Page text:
The ground grew boggier the nearer we got to the lake edge, but the surface under our feet felt firm—an old dock had been overgrown by the bog.  And there, in front of us, was a rose pogonia orchid, the first either of us had ever seen.  And another, and another.  And then a grass pink orchid, and another, and another.  A good lesson for us in not turning back.

We came back to Long Lake the next July and canoed around the edge of the lake, where we saw an amazing amount of rose pogonia, grass pink, bog rosemary, sundew, blue flag, swamp candle, and purple pitcher plants.

How could we not come back again the next year, where we were delighted by more dragon’s mouth orchids than we could have imagined?

Now it’s January, 2020, and we have come again to Long Lake Conservation Center, not in hope of orchids or other native wildflowers but to take a master naturalist class. Snow covers the ground, and we’ve brought lots of warm clothes to see us through the week.

We’re eager to learn more about this amazing place we inhabit together, even when wildflowers aren’t in bloom.

Long Lake Conservation Center provides hands-on educational programs that are nature-based and inquiry driven to develop lifelong stewardship of nature.

The Minnesota Master Naturalist Program promotes “awareness, understanding, and respect for Minnesota’s natural environment by developing a corps of well-informed citizens dedicated to conservation education and service within their communities.”



1871: Mary Hedges, botany professor, goes to the root of the matter!

December 16, 2019

Author: Phyllis Root
Photographer: Kelly Povo

Some cultures have stories of the miraculous blooming of flowers in the snow at Christmas time, but Minnesota’s native flowers are locked up tight in the frozen ground. Snow trilliums, pasque flowers, and hepatica might bloom in early spring even through a late snowfall, but for now, all our native flowers are memories.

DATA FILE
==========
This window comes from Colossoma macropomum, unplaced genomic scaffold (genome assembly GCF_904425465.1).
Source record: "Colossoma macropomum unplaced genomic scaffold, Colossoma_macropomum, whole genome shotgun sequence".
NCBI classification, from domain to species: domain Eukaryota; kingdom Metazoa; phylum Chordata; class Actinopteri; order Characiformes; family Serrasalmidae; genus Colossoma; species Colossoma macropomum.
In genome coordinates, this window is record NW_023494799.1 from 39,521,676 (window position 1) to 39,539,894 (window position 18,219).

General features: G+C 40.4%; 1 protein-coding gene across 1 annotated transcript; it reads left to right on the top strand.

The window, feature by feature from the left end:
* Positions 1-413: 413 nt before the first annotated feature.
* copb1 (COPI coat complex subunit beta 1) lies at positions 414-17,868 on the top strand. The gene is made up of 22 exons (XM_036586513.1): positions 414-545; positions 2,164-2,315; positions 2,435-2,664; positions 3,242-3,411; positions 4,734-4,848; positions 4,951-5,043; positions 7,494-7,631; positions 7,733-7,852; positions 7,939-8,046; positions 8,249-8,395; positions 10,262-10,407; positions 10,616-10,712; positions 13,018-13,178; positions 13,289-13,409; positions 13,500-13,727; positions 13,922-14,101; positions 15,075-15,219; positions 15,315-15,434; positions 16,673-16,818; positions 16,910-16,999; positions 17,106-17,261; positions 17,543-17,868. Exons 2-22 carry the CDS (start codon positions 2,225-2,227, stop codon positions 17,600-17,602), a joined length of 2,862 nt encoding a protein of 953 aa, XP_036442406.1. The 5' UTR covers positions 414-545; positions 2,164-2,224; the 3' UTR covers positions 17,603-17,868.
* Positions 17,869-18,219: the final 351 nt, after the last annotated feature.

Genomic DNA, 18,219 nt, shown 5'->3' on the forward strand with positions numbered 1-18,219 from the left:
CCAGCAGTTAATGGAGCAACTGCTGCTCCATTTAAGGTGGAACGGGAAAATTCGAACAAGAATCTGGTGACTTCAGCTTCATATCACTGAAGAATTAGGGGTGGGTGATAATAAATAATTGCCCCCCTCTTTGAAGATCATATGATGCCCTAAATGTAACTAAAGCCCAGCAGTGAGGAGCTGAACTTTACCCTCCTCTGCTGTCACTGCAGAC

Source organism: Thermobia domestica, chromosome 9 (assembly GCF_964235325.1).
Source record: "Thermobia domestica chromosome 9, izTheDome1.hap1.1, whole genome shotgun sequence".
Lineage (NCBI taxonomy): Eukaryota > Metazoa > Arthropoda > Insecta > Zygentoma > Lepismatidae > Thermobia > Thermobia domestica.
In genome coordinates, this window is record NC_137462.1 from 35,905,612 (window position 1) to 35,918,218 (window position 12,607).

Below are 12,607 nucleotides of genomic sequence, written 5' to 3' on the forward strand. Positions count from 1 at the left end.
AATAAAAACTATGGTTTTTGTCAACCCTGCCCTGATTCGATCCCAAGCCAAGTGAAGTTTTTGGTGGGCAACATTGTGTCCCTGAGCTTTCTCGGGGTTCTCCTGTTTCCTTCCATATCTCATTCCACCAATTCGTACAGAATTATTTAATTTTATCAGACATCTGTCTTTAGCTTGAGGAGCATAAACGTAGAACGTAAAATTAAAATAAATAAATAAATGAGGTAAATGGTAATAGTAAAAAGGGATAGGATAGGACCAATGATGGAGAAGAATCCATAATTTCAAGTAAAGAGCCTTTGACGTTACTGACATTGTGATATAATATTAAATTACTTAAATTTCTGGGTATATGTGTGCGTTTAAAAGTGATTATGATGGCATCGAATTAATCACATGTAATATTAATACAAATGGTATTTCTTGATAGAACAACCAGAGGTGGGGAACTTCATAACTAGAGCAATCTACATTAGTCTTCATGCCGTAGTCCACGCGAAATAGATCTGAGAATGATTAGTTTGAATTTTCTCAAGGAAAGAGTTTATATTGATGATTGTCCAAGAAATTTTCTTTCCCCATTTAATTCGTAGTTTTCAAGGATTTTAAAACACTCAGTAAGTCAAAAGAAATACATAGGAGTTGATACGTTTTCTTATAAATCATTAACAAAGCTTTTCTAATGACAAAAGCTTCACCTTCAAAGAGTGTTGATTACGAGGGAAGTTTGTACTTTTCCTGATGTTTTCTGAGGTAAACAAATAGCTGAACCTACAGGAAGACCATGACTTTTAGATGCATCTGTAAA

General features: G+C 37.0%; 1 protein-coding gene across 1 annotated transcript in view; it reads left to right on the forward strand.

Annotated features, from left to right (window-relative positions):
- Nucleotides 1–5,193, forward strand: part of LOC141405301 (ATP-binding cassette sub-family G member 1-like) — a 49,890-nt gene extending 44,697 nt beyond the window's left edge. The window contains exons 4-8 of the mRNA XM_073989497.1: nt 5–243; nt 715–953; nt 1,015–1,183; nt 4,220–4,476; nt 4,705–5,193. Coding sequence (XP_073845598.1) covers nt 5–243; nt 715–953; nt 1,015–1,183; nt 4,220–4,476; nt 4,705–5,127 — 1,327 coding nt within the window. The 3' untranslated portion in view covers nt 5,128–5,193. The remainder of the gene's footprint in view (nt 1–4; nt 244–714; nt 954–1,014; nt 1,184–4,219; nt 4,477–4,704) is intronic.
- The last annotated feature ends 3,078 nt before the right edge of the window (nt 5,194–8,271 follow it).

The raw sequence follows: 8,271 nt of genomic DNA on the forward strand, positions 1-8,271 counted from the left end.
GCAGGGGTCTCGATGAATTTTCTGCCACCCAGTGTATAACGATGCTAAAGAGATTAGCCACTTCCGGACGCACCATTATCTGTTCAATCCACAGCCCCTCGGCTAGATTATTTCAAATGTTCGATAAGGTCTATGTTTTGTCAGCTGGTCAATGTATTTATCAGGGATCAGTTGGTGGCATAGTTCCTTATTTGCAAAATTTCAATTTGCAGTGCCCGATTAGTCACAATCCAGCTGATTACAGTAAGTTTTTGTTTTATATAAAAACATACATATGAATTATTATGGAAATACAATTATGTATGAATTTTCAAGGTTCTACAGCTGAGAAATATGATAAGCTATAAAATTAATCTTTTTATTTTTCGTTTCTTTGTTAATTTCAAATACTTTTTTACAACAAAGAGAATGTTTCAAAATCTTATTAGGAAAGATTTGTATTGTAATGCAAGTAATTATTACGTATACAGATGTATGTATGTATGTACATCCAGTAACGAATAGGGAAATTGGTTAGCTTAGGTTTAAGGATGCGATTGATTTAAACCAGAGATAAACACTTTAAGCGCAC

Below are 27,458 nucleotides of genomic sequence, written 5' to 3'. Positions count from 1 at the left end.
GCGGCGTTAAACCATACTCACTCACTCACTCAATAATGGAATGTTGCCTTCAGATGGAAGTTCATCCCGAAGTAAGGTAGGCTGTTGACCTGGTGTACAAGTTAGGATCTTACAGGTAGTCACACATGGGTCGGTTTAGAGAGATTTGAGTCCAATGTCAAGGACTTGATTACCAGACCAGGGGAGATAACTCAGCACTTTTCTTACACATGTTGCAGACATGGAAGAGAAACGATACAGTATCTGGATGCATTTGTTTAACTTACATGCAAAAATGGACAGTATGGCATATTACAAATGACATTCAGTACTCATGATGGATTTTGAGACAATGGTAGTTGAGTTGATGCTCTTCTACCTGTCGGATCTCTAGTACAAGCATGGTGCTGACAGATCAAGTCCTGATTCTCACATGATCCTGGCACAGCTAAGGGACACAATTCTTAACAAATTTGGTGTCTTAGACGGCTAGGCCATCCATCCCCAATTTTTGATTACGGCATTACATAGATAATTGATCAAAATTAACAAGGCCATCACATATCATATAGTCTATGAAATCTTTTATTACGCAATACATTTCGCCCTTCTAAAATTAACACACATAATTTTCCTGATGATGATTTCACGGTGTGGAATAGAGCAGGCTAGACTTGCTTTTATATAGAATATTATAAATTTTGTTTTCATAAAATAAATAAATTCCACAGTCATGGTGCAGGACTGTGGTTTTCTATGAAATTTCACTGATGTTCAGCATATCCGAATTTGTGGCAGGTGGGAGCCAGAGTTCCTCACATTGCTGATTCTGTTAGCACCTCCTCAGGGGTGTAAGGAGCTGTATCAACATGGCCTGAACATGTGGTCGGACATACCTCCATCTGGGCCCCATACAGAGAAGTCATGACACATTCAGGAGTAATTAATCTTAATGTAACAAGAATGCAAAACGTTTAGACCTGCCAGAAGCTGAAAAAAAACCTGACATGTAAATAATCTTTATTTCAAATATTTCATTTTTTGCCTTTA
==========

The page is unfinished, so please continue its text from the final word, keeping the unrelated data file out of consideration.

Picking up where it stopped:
One of the earlier native wildflowers we’ll go hunting once spring thaw unlocks the ground is the dwarf trout lily, Minnesota’s one endemic wildflower, which only grows in three counties in Minnesota and nowhere else in the world and is listed as endangered both in Minnesota and federally.  Dwarf trout lily blooms for such a brief time and in so few known locations (as well as being really tiny—flowers are 1/3” across) that many years we miss it.

Continue reading “1871: Mary Hedges, botany professor, goes to the root of the matter!”



December 1, 2019

Snow has fallen and fallen again. Winter has arrived, and we’re thinking about what we’re grateful for in the past year.  Some of what we appreciate:

Searching for native wildflowers and sometimes even finding them

People who help protect native wildflowers and the places they grow

People who share their knowledge with us (you might not even know who you are, but thank you)

Being able to share our (non-botanist) knowledge with others

Talking about our wildflower adventures on Minnesota Public Radio

Seeing narrow-leaved milkweed for the first time

Discovering dragon’s mouth orchids all around the edge of Long Lake

Finding yellow gentianin a city park close to home

Being surprised by white turtlehead

Delighting in lots and lots and lots of whorled milkweed

Driving Wisconsin rustic roads and finding robin’s plantain

Scaling a goat prairie and finding cylindrical blazing star

Almost seeing ball cactus in bloom

Taking a class in Churchill (okay, that was last year, but we’re still grateful)

The chance to do it all again next year, as soon as the flowers start blooming!

Join us!
Annual Holiday Art Show!
December 6, 4-7 p.m.
December 7, 10 a.m. – 3 p.m.

Meet Kelly and Phyllis in Kelly’s studio for her Annual Holiday Art Show! Books and photographs available. All are welcome!